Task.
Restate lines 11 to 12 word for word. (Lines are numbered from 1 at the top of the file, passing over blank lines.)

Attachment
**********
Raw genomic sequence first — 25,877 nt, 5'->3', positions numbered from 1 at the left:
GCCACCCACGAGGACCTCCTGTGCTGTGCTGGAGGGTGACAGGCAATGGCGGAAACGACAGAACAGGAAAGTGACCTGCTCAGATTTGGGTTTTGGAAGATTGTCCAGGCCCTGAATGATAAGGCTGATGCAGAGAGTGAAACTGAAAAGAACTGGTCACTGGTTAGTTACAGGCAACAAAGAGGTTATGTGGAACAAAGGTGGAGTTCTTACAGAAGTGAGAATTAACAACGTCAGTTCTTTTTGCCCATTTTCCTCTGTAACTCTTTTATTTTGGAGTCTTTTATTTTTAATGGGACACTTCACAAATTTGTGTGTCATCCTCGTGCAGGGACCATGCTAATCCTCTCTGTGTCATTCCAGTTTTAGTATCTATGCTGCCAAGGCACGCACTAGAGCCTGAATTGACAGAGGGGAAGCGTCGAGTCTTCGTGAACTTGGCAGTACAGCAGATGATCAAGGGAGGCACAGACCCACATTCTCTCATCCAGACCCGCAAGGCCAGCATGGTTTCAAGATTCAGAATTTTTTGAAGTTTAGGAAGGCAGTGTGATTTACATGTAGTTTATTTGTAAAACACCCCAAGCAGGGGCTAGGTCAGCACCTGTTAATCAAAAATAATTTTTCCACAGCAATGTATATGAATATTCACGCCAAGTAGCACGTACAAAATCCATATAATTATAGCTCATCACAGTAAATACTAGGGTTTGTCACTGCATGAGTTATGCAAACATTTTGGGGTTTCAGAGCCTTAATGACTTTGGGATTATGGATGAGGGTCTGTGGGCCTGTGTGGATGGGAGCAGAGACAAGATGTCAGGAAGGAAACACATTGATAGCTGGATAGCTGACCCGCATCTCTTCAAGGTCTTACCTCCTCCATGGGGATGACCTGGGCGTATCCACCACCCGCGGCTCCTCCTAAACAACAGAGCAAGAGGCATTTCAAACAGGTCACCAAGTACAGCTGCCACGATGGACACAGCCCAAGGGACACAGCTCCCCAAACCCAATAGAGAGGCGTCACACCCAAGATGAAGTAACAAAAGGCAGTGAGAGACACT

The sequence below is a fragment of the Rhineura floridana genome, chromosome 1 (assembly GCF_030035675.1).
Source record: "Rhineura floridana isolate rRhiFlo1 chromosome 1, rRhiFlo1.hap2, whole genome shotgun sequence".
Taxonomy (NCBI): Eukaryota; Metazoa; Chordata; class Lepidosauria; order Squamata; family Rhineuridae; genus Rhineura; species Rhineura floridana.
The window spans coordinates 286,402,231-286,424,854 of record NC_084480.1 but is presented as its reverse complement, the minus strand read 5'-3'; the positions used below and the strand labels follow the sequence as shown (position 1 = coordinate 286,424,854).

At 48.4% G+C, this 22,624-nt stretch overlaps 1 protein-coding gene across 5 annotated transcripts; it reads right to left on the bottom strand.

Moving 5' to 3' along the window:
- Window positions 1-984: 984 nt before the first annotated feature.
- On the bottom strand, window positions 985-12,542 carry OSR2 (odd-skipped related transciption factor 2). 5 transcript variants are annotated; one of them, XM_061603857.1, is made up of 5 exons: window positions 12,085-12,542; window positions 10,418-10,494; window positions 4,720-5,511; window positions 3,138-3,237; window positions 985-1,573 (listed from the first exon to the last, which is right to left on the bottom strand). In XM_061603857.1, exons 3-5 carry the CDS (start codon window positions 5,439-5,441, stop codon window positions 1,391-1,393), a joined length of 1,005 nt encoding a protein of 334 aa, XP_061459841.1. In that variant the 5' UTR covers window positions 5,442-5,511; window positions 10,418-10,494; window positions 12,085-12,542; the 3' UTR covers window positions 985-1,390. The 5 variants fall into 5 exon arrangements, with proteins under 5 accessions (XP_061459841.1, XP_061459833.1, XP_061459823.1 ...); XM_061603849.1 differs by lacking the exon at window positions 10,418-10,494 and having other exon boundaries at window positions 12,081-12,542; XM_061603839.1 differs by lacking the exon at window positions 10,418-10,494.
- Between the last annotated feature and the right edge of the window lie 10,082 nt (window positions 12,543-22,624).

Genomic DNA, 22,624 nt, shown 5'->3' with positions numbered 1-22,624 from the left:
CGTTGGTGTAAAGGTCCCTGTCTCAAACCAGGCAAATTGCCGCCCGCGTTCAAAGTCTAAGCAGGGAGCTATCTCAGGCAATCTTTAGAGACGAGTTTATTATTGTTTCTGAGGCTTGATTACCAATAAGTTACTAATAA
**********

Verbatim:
- Between the last annotated feature and the right edge of the window lie 10,082 nt (window positions 12,543-22,624).

Genomic DNA, 22,624 nt, shown 5'->3' with positions numbered 1-22,624 from the left: